History

Over the past 86 years, the School of American Ballet has contributed immeasurably to the artistic life of America: giving birth to an internationally acclaimed ballet company, shaping generations of finely trained dancers, and establishing an American style of classical ballet that stands alongside the French and Russian classical traditions. Learn more about the School’s history and influence in the timeline below.

1934

Lincoln Kirstein and George Balanchine open the School of American Ballet in New York City

At only 26 years of age, Lincoln Kirstein, a wealthy, Boston-born admirer of dance and the arts developed a plan to start a new American ballet tradition equal to the celebrated dance found in Europe. To accomplish this ambitious goal, Kirstein recruited the ground-breaking choreographer George Balanchine, a Russian-trained dancer who had risen to acclaim as the choreographer of Diaghilev’s Ballets Russes.

Balanchine knew that in order to successfully launch a company he would first need to establish a school to train the highly skilled dancers his choreography would demand. At age 29, Balanchine traveled to America to lead the faculty of the School of American Ballet, which opened its doors on January 2, 1934, on New York City’s Madison Avenue. By 1935, the School’s first performing troop had been formed, but a lasting company to permanently and resoundingly fulfill Kirstein and Balanchine’s vision would not come about until over a decade later.

Lincoln Kirstein and George Balanchine

SERENADE - the first ballet Balanchine choreographed in American on students from the School.

At only 26 years of age, Lincoln Kirstein, a wealthy, Boston-born admirer of dance and the arts developed a plan to start a new American ballet tradition equal to the celebrated dance found in Europe. To accomplish this ambitious goal, Kirstein recruited the ground-breaking choreographer George Balanchine, a Russian-trained dancer who had risen to acclaim as the choreographer of Diaghilev’s Ballets Russes.

Balanchine knew that in order to successfully launch a company he would first need to establish a school to train the highly skilled dancers his choreography would demand. At age 29, Balanchine traveled to America to lead the faculty of the School of American Ballet, which opened its doors on January 2, 1934, on New York City’s Madison Avenue. By 1935, the School’s first performing troop had been formed, but a lasting company to permanently and resoundingly fulfill Kirstein and Balanchine’s vision would not come about until over a decade later.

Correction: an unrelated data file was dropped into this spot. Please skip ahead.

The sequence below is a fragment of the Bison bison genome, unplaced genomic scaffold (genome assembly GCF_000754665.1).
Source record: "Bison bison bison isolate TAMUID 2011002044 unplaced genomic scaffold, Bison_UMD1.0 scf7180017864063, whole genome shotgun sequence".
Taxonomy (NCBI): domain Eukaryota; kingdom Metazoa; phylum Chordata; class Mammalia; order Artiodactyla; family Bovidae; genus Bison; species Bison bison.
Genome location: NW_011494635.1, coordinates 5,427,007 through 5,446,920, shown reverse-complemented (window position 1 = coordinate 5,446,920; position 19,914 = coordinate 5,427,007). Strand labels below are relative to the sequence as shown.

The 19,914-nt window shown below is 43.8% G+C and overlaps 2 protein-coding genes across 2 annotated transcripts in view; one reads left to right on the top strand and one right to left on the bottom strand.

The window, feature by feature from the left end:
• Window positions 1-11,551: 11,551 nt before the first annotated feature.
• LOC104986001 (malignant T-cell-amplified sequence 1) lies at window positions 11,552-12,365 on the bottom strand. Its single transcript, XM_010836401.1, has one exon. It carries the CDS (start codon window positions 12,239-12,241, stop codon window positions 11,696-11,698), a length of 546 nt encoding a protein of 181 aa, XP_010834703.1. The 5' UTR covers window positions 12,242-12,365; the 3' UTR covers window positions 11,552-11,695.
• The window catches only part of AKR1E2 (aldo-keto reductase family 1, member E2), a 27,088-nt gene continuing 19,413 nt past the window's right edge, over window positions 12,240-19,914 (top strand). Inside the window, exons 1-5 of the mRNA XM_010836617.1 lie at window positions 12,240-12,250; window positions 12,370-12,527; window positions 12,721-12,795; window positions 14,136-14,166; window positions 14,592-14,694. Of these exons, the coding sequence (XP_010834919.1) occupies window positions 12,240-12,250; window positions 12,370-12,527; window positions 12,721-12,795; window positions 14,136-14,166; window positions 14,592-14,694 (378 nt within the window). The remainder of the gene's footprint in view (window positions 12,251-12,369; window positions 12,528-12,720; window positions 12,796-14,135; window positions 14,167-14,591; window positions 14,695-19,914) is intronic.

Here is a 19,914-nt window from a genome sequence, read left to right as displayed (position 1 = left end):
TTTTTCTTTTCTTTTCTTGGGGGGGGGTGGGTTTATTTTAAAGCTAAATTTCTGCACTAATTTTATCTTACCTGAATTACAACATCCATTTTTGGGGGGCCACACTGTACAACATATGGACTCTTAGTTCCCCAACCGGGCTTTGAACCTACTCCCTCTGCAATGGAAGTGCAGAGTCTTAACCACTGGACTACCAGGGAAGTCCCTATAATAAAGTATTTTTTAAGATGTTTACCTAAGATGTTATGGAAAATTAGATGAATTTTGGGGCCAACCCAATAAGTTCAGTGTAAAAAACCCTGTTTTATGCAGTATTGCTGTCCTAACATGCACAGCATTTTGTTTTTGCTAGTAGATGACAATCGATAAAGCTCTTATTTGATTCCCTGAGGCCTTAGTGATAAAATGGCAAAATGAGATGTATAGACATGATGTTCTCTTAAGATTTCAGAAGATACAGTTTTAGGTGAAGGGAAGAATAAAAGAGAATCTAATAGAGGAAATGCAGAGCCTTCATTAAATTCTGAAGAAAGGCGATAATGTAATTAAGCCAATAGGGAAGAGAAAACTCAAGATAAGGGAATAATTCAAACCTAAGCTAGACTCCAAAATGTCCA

1941

Balanchine Assembles Top Faculty from Around the World

Balanchine solidified the School’s eminence as America’s leading classical ballet academy with an assemblage of acclaimed ballet instructors rooted in the Russian, English and Danish classical traditions. SAB’s early faculty consisted of Balanchine, Pierre Vladimiroff (from Russia), Dorothie Littlefield (from Philadelphia) and Muriel Stuart (from England). Throughout the 1940s and 50s, the faculty expanded to include  notable Russians Anatole Oboukhoff (former leading dancer at the Maryinsky), Felia Doubrovska (former leading ballerina with Diaghilev’s Ballets Russes), and Antonina Tumkovsky (a Kiev solosit who had trained under Agrippina Vaganova). Former Royal Danish Ballet dancer Stanley Williams began as a guest teacher in the 1950s and would go on to become one of SAB’s most legendary teachers.

While the the School’s core faculty represented the best of classical ballet’s past, Balanchine continued to refine his own groundbreaking style based on the Russian classical tradition. Balanchine’s approach to ballet, which would eventually become known as the “neoclassical” style,  was marked by its clarity, speed, precision, and musicality—ultimately establishing an aesthetic for the School and New York City Ballet (NYCB) that endures today.

Balanchine teaching at SAB in 1942

Anatole Oboukhoff teaching; photo by Martha Swope

Balanchine solidified the School’s eminence as America’s leading classical ballet academy with an assemblage of acclaimed ballet instructors rooted in the Russian, English and Danish classical traditions. SAB’s early faculty consisted of Balanchine, Pierre Vladimiroff (from Russia), Dorothie Littlefield (from Philadelphia) and Muriel Stuart (from England). Throughout the 1940s and 50s, the faculty expanded to include  notable Russians Anatole Oboukhoff (former leading dancer at the Maryinsky), Felia Doubrovska (former leading ballerina with Diaghilev’s Ballets Russes), and Antonina Tumkovsky (a Kiev solosit who had trained under Agrippina Vaganova). Former Royal Danish Ballet dancer Stanley Williams began as a guest teacher in the 1950s and would go on to become one of SAB’s most legendary teachers.

While the the School’s core faculty represented the best of classical ballet’s past, Balanchine continued to refine his own groundbreaking style based on the Russian classical tradition. Balanchine’s approach to ballet, which would eventually become known as the “neoclassical” style,  was marked by its clarity, speed, precision, and musicality—ultimately establishing an aesthetic for the School and New York City Ballet (NYCB) that endures today.

1948

New York City Ballet makes its debut at New York City Center

The School established a performing arm soon after it opened, yet a number of attempts to establish a permanent company during its first decade of existence did not find success–despite the creation of Balanchine masterpieces like Serenade, Concerto Barocco and The Four Temperaments during that time. Finally, in 1948, Balanchine and Kirstein were invited to make their subscription-based group Ballet Society the resident company of New York City Center. The company was relaunched as “New York City Ballet,” with the founding dancers consisting almost entirely of students from the School of American Ballet.